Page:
Townsend said fines used as cover material in humid climates can tend to produce more hydrogen sulfide than in drier areas because moisture levels can worsen H2S production in drywall fines.

In initial field tests, in which fines were used as an alternative daily cover in landfills, Townsend found measurable H2S concentrations on a regular basis, albeit in small amounts. However, when the fines were mixed with biochar, the H2S values ​​in the field tests were evenly below the detection. Townsend admitted that these studies, which were delayed due to COVID-related shutdowns at the university, were still ongoing.

A word about PFAS

According to Townsend, biochar is not only showing great promise for slowing down H2S production in landfills, but also showing promise for the capture of PFAS chemicals. These chemicals have been scrutinized by the EPA and other regulatory agencies in recent years for their health risks, which include liver damage, thyroid disease, and cancer, among others.

“It’s not much fun talking about PFAS because it doesn’t have a lot of good implications because it’s a new chemical. [It’s like] If only we discovered lead-based paints or asbestos or something like that, ”says Townsend. “For the C&D recycling industry, PFAS isn’t going to be as big a role as these issues, but the idea is that it’s better to do some further training every now and then and think a little about how the industry can position itself with some of its markets to perhaps be able to address the problem. There are some in the industry who are already working on it. “

According to Townsend, these PFAS chemicals are “forever,” used to make a range of commercial and consumer goods such as non-stick cookware, waterproof clothing, stain-resistant fabric and carpet, and packaging and fire-fighting foam, in leachate found in every landfill in the world .

“If you look at C&D landfills, you’ll find PFAS in leachate – it’s not that different from normal MSW landfills. … In terms of bulkier C&D items where PFAS may be mattresses, furniture, clothing, tents, umbrellas, rugs, and carpet upholstery. The good news is that for concrete, drywall, and wood, most of the products that C&D recyclers deal with should have overall PFAS levels that are pretty low, ”he says.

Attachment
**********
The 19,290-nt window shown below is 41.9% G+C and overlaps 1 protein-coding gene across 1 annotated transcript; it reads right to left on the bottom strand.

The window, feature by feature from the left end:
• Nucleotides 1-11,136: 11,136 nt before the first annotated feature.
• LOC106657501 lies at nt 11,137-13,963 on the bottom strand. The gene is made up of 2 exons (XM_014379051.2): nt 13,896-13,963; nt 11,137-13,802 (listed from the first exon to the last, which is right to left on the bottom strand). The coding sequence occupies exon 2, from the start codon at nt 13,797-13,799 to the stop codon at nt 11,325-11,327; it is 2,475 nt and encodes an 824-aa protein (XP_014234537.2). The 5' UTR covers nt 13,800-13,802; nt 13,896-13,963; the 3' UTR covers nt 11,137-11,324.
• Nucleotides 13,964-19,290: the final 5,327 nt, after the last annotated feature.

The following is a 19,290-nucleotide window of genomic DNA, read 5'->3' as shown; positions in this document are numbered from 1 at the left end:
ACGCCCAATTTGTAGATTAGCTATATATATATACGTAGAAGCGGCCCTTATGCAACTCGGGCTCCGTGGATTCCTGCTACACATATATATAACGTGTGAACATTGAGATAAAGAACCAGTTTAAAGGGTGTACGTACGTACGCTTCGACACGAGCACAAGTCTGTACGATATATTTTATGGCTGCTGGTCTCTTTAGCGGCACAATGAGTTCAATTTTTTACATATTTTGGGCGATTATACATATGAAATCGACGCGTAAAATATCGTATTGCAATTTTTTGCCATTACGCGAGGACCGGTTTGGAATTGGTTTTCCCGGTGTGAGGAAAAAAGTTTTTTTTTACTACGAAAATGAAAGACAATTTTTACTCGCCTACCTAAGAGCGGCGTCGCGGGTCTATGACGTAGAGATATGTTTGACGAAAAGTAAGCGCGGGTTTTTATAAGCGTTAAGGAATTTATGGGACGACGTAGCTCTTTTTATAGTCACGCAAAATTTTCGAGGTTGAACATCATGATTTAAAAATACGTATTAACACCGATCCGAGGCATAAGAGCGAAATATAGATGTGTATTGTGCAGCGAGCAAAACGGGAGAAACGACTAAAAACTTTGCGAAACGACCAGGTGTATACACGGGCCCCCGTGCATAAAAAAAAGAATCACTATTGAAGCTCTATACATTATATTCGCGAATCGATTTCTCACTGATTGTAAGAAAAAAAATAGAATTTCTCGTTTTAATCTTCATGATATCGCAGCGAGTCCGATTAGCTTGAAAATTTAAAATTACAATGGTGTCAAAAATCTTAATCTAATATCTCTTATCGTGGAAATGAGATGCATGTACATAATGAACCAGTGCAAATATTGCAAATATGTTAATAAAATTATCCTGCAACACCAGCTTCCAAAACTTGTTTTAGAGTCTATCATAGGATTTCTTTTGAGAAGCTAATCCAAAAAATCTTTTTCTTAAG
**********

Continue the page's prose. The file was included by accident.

Townsend says that while PFAS is not found at the same concentrations as in MSW streams, the EPA’s focus on identifying and mitigating the substance requires that C&D recyclers be at least informed about possible materials containing these chemicals can.

Townsend selects carpets, fines, and asphalt shingles as the main sources of PFAS that C&D generators should look out for.

When discussing how PFAS could affect the shingle recycling markets, Townsend said that recycled shingles in asphalt concentrations with hot mix would likely not cause a problem, whereas floor shingles used in pavement could pose the problem of pollution due to their potential to wash out the groundwater.

Despite PFAS’s environmental concerns, Townsend says there are some potential opportunities for recyclers.

“We know that biochar can help [sequester] H2S, but can PFAS take on it? Absolutely possible as many PFAS remediation sites across the country use activated carbon [that is similar to biochar] to remove that, ”he says.

During his presentation, Townsend shared laboratory results showing how biochar mixed with fines helped greatly neutralize the PFAS concentrations found in test samples. According to tests by the University of Florida, including biochar in a sample was equivalent to a reduction in PFAS found in leachate by more than 80 percent.

“Just like using biochar to neutralize H2S, C&D recyclers would have to invest in technology and equipment to make the biochar from a fraction of their wood stream [for PFAS mitigation], but then there might be an opportunity to market that as a product, ”says Townsend.

“Landfills need soil products. [MSW landfills] I need this because it’s part of Subtitle D. And in many cases they have to pay to get land because they don’t always have large loan pits, ”he says. “So imagine that the soils that recyclers could give them are made to handle the H2S problem, but also to absorb and trap materials like PFAS. … If you have integrated some of these fines into biochar or only used the biochar itself from C&D sources … you have the option of binding these chemicals. This may be more applicable in some markets than others, but for C&D recyclers it is something to think about. Biochar from C&D continues to show promise. “